My Dad was many things when I was growing up, a great runner and swimmer, avid film and theatre buff, tenor in our local choir and immensely kind. But I would never have described him as a ‘reader’.
Don’t get me wrong, he read me plenty of bedtime stories and would often buy me books if I had done well at school. Reading is something that’s come to him later in life thanks to his sabbatical, our excellent local library and his new part-time working week (growing older has its perks after all).
I soon came to learn that reading, for Dad was about so much more than getting lost in a story, it was about making and holding onto memories.
How did my Dad influence my own reading journey?
In my first year studying English Literature (predictable, I know), I would often call my dad to chat about what we’d been reading and was taken aback when he remarked on the book or story. Noticing my reoccurring reaction, one day he said, “I’ve read many books in my time, beaut. I just don’t quite demolish them at the same pace as your mother.” (my mum was known for taking two suitcases on holiday (one for her books and one for her clothes).
It was during this time I discovered my Dad’s favourite author was Charles Dickens. Then it all started to make sense.
How do stories hold memories?
Every, single year Dad would take me to the West End to watch a musical for my birthday. To this day, the one we still agree is our favourite (as we’ve seen it multiple times) is Oliver! And he’s kept every single program (some of them are over 29 year’s old).
His sentimentality doesn’t stop there though. He’s also kept all of my tattered picture books (including multiple copies of We’re Going on a Bear Hunt). When I discovered this aging collection, I asked why he was letting them take up valuable shelf space and his response was “well, you never know when you might want to read them again, do you beaut?”
That’s when it occurred to me that being read to as a child is as much of a memory for you as it is for your parents.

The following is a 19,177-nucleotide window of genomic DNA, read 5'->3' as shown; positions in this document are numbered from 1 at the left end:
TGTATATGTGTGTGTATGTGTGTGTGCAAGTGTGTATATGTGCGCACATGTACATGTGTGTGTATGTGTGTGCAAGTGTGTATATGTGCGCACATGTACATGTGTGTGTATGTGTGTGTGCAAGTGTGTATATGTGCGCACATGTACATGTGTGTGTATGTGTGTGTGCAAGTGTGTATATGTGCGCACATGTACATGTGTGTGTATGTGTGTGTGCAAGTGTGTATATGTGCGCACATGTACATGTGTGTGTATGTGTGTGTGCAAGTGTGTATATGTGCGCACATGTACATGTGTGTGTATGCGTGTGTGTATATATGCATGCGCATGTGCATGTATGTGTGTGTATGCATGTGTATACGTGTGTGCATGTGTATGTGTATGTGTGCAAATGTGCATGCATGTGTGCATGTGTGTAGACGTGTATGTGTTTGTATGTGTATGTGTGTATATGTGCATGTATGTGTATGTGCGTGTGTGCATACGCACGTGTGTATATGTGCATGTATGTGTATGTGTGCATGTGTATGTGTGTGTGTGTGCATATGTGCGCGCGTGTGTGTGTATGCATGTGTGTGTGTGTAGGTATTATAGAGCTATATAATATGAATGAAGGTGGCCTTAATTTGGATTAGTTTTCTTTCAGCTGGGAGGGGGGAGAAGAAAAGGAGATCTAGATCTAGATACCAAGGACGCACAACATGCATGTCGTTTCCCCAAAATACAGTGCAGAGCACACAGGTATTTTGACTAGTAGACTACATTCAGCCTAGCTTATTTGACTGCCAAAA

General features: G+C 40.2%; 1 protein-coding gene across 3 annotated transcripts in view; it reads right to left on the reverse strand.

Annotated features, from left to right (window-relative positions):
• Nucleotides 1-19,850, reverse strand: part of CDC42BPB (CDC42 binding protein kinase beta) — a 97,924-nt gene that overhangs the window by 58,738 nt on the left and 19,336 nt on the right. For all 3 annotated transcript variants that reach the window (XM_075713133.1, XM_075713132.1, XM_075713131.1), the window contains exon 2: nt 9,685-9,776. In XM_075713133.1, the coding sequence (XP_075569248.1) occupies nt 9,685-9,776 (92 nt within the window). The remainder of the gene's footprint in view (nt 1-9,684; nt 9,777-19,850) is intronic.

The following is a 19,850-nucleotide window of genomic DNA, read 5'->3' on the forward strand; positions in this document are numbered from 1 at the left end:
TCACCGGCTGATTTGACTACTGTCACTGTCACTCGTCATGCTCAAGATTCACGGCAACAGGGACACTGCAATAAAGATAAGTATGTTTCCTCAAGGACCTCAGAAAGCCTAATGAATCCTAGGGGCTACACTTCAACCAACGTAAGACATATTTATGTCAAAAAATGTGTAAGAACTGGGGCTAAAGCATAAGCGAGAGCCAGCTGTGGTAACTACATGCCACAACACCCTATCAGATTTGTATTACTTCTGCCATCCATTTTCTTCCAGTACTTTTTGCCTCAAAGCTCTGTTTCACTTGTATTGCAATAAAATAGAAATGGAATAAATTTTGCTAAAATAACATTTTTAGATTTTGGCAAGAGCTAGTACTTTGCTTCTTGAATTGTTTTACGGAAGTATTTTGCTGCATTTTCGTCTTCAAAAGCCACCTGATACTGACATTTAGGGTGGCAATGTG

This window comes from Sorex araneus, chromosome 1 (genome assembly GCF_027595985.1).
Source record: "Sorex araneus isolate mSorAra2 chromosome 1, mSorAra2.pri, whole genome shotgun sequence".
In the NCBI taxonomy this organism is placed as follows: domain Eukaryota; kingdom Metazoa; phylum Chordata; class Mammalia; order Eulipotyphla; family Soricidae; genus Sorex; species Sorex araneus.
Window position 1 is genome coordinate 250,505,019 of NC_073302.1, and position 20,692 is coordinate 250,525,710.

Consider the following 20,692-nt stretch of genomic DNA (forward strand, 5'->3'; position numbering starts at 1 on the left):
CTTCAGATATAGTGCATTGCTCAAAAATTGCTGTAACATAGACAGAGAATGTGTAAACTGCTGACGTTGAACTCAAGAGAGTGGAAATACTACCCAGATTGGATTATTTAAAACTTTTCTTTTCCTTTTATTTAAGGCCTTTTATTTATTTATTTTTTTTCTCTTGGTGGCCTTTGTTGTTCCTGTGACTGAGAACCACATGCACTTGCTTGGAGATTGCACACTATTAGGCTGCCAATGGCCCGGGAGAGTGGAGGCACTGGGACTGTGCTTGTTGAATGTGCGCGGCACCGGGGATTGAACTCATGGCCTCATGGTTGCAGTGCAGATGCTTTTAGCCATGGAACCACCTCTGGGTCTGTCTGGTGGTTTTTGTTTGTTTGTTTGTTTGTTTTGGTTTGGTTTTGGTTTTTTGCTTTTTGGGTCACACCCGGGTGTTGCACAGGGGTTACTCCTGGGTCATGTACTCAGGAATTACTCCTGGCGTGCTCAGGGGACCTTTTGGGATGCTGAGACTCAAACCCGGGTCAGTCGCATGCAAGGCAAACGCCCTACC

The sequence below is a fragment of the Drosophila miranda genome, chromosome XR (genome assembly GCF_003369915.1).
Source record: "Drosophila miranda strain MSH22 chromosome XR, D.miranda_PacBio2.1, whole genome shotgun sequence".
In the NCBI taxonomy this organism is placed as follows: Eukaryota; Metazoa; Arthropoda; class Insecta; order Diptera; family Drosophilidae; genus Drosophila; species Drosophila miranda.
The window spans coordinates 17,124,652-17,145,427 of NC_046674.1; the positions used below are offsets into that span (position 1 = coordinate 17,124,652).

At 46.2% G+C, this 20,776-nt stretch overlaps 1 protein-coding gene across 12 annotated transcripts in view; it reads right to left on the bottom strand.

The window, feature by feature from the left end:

I like to think he peruses the pages of Mog and The Tiger Who Came to Tea (this one he had the most affinity with because of the terrifying prospect of coming home to no beer) on a rainy afternoon.
Now, myself and Dad exchange books and recommendations on a weekly basis. And his love of reading competes with my own now. He regularly asks me if I’ve read ‘so and so’ yet and I have to confess to him that I struggle to keep up with his pace.
His passion for books has certainly grown and (much like his cooking) it’s gotten stronger and more eclectic over time.
The brilliance of Dads in books:
With My Daddy: A Book of Love and Family, by Jo Witek – a touching story of all the things a little girl can be when she’s with her dad. She can be confident, brave and adventurous, but Dad also settles her anger and calms her fears. A special picture book about the bond between father and daughter.
Dad By My Side, by Soosh – let the illustrations warm your heart as an oversized dad and tiny daughter do everyday things and exciting new things, all of them together, and together they can do anything. Watch this space, it’s a classic in the making.
Superhero Dad, by Timothy Knapman – this story celebrates the various ways fathers are extra-special—from superhero-level snoring, to invincible joke-telling. A lovely reminder to your little ones that Dads don’t need to leap tall buildings to be a superhero to little ones.
Just Like Daddy, by Ovi Nedelcu – Ovi shows how much bigger, brighter and more exciting everything is that Dad does, from his son’s perspective. Driving to work looks like a blast to the little boy, but the illustration of dad in rainy day traffic tells his side of the story. You also see places where both points of view are exactly the same, when it’s time to dream about the weekend, and spending it together.
And Tango Makes Three, by Justin Richardson – a non-traditional family depicted in a children’s picture book. And Tango Makes Threeuses the true story of two male penguins in the Central Park Zoo to celebrate parental love regardless of traditional gender roles.
How to Surprise a Dad, by Jean Reagan – a brother and sister team up to figure out all the ways to surprise Dad: with gifts—the really special ones are homemade—and random acts of kindness, by showing him new things and practicing for the really special Dad days, like his birthday or, of course, Father’s Day.